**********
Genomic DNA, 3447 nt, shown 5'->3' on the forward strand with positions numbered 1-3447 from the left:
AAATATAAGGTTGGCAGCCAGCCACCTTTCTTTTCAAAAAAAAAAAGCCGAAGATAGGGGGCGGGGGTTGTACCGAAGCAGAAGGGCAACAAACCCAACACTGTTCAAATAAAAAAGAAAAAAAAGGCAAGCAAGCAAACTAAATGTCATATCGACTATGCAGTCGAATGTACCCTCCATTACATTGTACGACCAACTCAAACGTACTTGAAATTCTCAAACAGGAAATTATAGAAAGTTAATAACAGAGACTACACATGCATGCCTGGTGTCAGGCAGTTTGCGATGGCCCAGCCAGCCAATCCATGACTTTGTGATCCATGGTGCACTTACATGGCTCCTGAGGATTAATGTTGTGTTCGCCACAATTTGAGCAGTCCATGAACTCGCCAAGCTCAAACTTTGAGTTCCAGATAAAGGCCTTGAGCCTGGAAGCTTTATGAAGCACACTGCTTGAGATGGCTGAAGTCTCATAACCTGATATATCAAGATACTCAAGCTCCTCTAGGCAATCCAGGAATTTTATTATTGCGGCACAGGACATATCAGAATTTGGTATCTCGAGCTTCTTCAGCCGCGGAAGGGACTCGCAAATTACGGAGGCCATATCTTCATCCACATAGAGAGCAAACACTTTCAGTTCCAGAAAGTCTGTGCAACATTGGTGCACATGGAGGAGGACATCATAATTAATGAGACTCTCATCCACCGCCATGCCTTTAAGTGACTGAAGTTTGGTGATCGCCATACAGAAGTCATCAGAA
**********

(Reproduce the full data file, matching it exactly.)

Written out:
Genomic DNA, 3447 nt, shown 5'->3' on the forward strand with positions numbered 1-3447 from the left:
AAATATAAGGTTGGCAGCCAGCCACCTTTCTTTTCAAAAAAAAAAAGCCGAAGATAGGGGGCGGGGGTTGTACCGAAGCAGAAGGGCAACAAACCCAACACTGTTCAAATAAAAAAGAAAAAAAAGGCAAGCAAGCAAACTAAATGTCATATCGACTATGCAGTCGAATGTACCCTCCATTACATTGTACGACCAACTCAAACGTACTTGAAATTCTCAAACAGGAAATTATAGAAAGTTAATAACAGAGACTACACATGCATGCCTGGTGTCAGGCAGTTTGCGATGGCCCAGCCAGCCAATCCATGACTTTGTGATCCATGGTGCACTTACATGGCTCCTGAGGATTAATGTTGTGTTCGCCACAATTTGAGCAGTCCATGAACTCGCCAAGCTCAAACTTTGAGTTCCAGATAAAGGCCTTGAGCCTGGAAGCTTTATGAAGCACACTGCTTGAGATGGCTGAAGTCTCATAACCTGATATATCAAGATACTCAAGCTCCTCTAGGCAATCCAGGAATTTTATTATTGCGGCACAGGACATATCAGAATTTGGTATCTCGAGCTTCTTCAGCCGCGGAAGGGACTCGCAAATTACGGAGGCCATATCTTCATCCACATAGAGAGCAAACACTTTCAGTTCCAGAAAGTCTGTGCAACATTGGTGCACATGGAGGAGGACATCATAATTAATGAGACTCTCATCCACCGCCATGCCTTTAAGTGACTGAAGTTTGGTGATCGCCATACAGAAGTCATCAGAA